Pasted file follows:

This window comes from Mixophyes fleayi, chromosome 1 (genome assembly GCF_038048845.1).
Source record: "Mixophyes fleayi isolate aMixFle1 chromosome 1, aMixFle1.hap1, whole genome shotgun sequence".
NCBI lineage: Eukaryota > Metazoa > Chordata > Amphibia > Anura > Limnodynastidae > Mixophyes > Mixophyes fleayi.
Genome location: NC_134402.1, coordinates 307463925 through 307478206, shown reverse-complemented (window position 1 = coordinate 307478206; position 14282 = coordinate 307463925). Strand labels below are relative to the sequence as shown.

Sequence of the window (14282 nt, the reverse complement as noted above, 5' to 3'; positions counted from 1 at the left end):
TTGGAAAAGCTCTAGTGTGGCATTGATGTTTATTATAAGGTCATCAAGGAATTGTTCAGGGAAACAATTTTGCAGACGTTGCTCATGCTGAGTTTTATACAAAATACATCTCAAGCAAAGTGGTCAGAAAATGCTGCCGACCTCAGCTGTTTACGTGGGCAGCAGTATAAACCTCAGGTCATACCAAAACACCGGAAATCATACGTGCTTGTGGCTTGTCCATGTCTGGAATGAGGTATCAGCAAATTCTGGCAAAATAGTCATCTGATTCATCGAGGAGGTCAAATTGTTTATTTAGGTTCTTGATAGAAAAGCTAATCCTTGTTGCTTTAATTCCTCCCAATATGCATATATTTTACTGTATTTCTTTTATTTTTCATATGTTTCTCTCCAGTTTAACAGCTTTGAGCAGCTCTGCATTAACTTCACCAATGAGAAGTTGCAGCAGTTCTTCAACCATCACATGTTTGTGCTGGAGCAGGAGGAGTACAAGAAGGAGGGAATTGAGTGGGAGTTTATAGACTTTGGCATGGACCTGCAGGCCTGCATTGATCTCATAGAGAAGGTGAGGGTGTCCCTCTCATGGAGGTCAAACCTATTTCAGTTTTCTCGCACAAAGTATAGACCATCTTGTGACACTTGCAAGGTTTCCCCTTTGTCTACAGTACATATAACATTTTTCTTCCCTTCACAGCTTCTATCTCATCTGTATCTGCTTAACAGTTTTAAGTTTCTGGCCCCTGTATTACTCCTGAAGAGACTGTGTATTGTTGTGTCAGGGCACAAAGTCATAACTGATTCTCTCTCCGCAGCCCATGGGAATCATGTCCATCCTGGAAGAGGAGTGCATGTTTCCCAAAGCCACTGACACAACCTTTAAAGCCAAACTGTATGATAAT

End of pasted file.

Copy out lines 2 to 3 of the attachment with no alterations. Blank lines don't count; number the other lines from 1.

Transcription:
Source record: "Mixophyes fleayi isolate aMixFle1 chromosome 1, aMixFle1.hap1, whole genome shotgun sequence".
NCBI lineage: Eukaryota > Metazoa > Chordata > Amphibia > Anura > Limnodynastidae > Mixophyes > Mixophyes fleayi.